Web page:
Sarah Gray

Sarah Elizabeth GrayWhy did you choose to study at Birmingham?

"I grew up in a big city and wanted to study in one too, but I also liked that Birmingham has a nice campus in a leafy part of town. Birmingham combined a cosy campus atmosphere with all the facilities, transport links etc. of a large city. I was also impressed by both the French and Italian departments, the broad range of modules available and the attitude of the academic staff.

"I loved living in a big city with a lively cultural life, and went to lots of gigs and exhibitions. It was also easy in Birmingham to find a part-time job to fit in with studying. Since the city is very central and well connected, it’s easy to get around from there - to visit friends at other universities, to go home, or to have a weekend in London or even Paris!"

What were the best things about studying at Birmingham?

“The most positive aspect for me was definitely the variety, which was what attracted me to studying modern languages in the first place. It was great to go from a lecture on Dante to a seminar discussing the Algerian War. Other highlights were of course the chance to study abroad for a year, and coming back to Birmingham for the final year with well-honed language skills, ready to really start translating properly.

I also particularly enjoyed a weekend trip to the university's outdoor pursuits centre in the Lake District. We went hiking and canoeing and sampled the local pubs!”

Can you tell us about your year abroad?

I took part in the Erasmus programme to study for one year in Strasbourg, France. I attended university there and also did an internship with a British MEP during the plenary sessions of the European Parliament, one week each month. The whole year abroad was a great experience, and the main benefit was that I massively improved my French. To do this I deliberately avoided other English speakers and shared a flat with French students. It was a steep learning curve but very rewarding.

What is your favourite memory of studying at Birmingham?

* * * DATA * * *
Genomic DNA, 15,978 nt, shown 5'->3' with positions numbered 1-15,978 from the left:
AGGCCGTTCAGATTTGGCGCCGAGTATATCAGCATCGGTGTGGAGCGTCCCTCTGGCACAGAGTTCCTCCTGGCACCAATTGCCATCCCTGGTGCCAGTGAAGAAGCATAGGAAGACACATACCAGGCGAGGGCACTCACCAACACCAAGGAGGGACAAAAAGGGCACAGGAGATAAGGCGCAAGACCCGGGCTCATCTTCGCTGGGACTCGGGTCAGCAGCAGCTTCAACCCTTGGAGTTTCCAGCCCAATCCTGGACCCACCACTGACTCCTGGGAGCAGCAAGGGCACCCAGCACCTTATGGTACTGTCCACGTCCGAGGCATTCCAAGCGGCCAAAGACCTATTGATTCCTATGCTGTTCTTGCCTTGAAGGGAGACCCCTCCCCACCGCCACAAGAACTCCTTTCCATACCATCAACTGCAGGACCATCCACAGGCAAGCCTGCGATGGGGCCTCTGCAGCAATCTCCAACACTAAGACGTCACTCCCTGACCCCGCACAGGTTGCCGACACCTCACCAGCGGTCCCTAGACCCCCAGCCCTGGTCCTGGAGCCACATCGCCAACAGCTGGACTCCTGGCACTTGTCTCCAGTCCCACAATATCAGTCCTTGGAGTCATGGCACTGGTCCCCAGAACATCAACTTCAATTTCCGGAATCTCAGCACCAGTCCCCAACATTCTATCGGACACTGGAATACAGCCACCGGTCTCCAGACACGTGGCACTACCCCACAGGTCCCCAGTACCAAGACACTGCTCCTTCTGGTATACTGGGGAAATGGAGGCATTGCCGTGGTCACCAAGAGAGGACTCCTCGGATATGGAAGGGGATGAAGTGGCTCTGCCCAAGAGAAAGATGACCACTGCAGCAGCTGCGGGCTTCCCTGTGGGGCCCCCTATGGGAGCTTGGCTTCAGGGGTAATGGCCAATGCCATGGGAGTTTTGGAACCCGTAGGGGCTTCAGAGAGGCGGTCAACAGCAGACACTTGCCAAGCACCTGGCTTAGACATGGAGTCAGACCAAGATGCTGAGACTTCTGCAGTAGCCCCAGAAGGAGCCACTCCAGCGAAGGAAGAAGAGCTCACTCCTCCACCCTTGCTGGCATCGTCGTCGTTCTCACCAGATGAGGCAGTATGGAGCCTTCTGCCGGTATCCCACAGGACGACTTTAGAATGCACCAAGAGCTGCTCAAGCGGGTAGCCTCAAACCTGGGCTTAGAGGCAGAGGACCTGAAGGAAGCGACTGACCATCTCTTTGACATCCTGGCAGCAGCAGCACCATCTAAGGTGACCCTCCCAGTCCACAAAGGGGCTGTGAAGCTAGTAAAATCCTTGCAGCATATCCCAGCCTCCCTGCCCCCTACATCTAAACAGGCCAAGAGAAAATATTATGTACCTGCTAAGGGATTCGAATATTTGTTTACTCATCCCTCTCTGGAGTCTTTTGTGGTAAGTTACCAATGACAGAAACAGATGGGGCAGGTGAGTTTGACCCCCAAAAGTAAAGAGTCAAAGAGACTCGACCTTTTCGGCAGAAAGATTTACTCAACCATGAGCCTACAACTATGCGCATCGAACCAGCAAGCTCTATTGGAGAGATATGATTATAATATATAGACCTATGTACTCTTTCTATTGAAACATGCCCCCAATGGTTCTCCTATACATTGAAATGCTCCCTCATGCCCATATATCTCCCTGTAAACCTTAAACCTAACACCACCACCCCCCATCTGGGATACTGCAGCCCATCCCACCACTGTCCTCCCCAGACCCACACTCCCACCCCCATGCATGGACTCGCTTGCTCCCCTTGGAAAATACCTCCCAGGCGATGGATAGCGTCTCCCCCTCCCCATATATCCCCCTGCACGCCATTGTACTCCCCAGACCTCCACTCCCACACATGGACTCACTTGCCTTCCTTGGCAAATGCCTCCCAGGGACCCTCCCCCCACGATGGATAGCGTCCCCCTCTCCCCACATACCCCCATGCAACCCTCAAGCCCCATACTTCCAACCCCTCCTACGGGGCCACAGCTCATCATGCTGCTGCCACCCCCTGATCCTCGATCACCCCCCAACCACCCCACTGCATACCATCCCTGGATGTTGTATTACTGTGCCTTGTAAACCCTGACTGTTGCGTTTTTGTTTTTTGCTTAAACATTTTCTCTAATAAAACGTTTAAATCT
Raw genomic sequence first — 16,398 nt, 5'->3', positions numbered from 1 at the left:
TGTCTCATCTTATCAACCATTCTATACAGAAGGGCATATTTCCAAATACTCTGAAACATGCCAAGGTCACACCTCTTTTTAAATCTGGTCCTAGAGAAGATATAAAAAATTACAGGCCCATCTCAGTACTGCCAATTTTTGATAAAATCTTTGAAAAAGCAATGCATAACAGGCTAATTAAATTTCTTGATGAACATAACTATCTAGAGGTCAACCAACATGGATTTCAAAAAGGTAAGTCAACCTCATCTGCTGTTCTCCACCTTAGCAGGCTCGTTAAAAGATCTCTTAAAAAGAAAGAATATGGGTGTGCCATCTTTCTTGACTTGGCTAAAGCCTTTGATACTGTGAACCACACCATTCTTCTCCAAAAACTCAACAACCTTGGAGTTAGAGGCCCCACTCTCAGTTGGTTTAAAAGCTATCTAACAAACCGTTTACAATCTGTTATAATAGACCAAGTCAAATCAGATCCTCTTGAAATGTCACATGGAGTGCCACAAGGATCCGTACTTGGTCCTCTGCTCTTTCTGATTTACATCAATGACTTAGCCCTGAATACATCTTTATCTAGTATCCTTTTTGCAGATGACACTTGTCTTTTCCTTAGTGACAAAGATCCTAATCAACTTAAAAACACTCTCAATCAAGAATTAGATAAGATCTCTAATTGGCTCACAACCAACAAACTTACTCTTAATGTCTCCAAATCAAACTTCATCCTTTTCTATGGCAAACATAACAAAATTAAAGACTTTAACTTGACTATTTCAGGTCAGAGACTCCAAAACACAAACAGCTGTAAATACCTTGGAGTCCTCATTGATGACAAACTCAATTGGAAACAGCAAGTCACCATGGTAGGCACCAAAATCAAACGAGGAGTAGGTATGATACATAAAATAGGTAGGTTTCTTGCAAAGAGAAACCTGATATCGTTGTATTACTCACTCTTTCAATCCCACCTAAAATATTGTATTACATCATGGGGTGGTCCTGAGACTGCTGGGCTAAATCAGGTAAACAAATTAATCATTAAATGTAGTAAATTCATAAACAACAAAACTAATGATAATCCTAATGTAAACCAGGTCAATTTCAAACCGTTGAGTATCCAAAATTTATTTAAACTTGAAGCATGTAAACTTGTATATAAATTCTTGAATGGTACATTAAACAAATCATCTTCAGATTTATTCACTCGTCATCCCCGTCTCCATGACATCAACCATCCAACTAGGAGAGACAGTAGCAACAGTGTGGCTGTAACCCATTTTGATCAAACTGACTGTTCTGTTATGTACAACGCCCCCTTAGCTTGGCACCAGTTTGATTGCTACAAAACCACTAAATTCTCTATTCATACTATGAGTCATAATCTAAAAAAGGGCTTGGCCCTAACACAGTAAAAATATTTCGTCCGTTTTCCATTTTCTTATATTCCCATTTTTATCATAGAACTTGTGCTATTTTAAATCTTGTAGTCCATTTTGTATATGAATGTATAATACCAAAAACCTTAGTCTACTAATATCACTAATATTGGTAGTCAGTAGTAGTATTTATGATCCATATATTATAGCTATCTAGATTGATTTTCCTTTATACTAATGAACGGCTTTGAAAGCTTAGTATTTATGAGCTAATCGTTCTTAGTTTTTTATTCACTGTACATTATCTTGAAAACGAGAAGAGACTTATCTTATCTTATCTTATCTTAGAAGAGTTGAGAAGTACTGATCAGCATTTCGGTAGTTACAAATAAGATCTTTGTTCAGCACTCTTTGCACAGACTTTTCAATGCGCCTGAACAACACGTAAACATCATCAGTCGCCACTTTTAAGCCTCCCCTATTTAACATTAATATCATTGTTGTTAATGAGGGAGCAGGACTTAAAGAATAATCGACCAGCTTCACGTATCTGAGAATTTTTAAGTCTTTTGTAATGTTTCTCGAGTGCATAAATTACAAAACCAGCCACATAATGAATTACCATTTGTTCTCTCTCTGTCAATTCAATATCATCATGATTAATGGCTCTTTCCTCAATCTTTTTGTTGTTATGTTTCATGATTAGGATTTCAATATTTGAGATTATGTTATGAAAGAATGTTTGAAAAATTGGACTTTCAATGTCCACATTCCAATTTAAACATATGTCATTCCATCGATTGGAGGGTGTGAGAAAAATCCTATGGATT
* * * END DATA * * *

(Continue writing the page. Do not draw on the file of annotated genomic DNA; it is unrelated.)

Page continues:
It's hard to pick just one! I have good memories of walking down the Vale to campus with my neighbours from the Maple Bank halls, of breaking up revision sessions in our shared house by dancing to Riverdance, and of good friendships in the close-knit group of language students once we all returned from abroad for our final year.

How has your career developed since graduating from the University of Birmingham?

“After leaving Birmingham I completed an MA in Applied Translation Studies at London Metropolitan. I then worked as a translator in the private sector in London and took on freelance translation and editing assignments too, in order to get as much solid translation experience as I could. Then when an EU recruitment competition began in 2010 I was ready for the various assessments and translation exams, made it through and was recruited in 2011, taking up my post in Brussels.”

How did studying at Birmingham help to prepare you for the working world?

I’m now a linguistic administrator at the Council of the European Union in Brussels. My work involves translating documents from French, Italian, Swedish and Finnish into English, doing terminology research, and editing documents drafted in English by non-native speakers.

“Doing a modern languages degree with a fairly heavy timetable, I learnt to manage my workload and prioritise my time, both very important in the working world. The year abroad and the excellent language tuition in the final year meant that I had solid language skills which have been essential to me throughout my career so far.

What do you most enjoy about your job?

“I get to use my language skills every day and have had the chance to learn a new language, Finnish. My translation skills allow me to contribute to the work of the Council and other European institutions, and I find that very satisfying.”

What advice do you have for prospective students thinking of studying at Birmingham?

“I would definitely recommend visiting the campus and having a stroll around Edgbaston and Selly Oak, to get a feel for the area. Also find out about all the great extracurricular activities on offer in Birmingham, the sports facilities and student societies. The course you choose is important, but you also have to think about the type of place you will spend at least three years living in.

“And don’t worry about anything! Everyone finds their niche and their circle of friends.”